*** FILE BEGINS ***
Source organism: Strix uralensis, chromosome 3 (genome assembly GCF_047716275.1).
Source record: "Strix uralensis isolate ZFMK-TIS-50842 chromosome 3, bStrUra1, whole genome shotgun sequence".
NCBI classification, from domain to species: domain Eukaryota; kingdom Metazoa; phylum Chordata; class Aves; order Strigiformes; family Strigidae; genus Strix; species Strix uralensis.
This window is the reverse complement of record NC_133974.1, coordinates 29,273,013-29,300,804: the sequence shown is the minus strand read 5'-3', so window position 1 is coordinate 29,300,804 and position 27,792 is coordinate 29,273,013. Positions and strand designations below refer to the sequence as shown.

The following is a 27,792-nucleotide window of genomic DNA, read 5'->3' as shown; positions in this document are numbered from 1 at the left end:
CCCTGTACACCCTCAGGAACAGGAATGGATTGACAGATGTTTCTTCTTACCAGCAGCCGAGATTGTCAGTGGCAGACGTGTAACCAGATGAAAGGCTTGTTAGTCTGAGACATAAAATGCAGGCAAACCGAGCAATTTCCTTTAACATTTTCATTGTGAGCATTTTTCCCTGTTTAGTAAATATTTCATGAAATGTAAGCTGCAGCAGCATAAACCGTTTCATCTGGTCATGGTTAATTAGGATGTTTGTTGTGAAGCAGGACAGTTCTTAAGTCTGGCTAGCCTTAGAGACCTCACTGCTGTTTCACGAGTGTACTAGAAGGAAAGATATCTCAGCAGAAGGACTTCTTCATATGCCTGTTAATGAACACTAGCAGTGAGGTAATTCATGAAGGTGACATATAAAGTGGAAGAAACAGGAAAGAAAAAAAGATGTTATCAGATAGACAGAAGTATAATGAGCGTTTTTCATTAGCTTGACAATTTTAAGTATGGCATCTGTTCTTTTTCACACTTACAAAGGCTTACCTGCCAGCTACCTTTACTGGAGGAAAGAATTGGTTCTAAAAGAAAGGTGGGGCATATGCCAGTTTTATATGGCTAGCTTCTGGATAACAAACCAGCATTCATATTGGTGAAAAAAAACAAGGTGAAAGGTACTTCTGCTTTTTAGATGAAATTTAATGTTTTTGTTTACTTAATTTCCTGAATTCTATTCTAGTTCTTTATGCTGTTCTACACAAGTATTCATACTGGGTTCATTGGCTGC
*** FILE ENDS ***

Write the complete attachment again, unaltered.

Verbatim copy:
Source organism: Strix uralensis, chromosome 3 (genome assembly GCF_047716275.1).
Source record: "Strix uralensis isolate ZFMK-TIS-50842 chromosome 3, bStrUra1, whole genome shotgun sequence".
NCBI classification, from domain to species: domain Eukaryota; kingdom Metazoa; phylum Chordata; class Aves; order Strigiformes; family Strigidae; genus Strix; species Strix uralensis.
This window is the reverse complement of record NC_133974.1, coordinates 29,273,013-29,300,804: the sequence shown is the minus strand read 5'-3', so window position 1 is coordinate 29,300,804 and position 27,792 is coordinate 29,273,013. Positions and strand designations below refer to the sequence as shown.

The following is a 27,792-nucleotide window of genomic DNA, read 5'->3' as shown; positions in this document are numbered from 1 at the left end:
CCCTGTACACCCTCAGGAACAGGAATGGATTGACAGATGTTTCTTCTTACCAGCAGCCGAGATTGTCAGTGGCAGACGTGTAACCAGATGAAAGGCTTGTTAGTCTGAGACATAAAATGCAGGCAAACCGAGCAATTTCCTTTAACATTTTCATTGTGAGCATTTTTCCCTGTTTAGTAAATATTTCATGAAATGTAAGCTGCAGCAGCATAAACCGTTTCATCTGGTCATGGTTAATTAGGATGTTTGTTGTGAAGCAGGACAGTTCTTAAGTCTGGCTAGCCTTAGAGACCTCACTGCTGTTTCACGAGTGTACTAGAAGGAAAGATATCTCAGCAGAAGGACTTCTTCATATGCCTGTTAATGAACACTAGCAGTGAGGTAATTCATGAAGGTGACATATAAAGTGGAAGAAACAGGAAAGAAAAAAAGATGTTATCAGATAGACAGAAGTATAATGAGCGTTTTTCATTAGCTTGACAATTTTAAGTATGGCATCTGTTCTTTTTCACACTTACAAAGGCTTACCTGCCAGCTACCTTTACTGGAGGAAAGAATTGGTTCTAAAAGAAAGGTGGGGCATATGCCAGTTTTATATGGCTAGCTTCTGGATAACAAACCAGCATTCATATTGGTGAAAAAAAACAAGGTGAAAGGTACTTCTGCTTTTTAGATGAAATTTAATGTTTTTGTTTACTTAATTTCCTGAATTCTATTCTAGTTCTTTATGCTGTTCTACACAAGTATTCATACTGGGTTCATTGGCTGC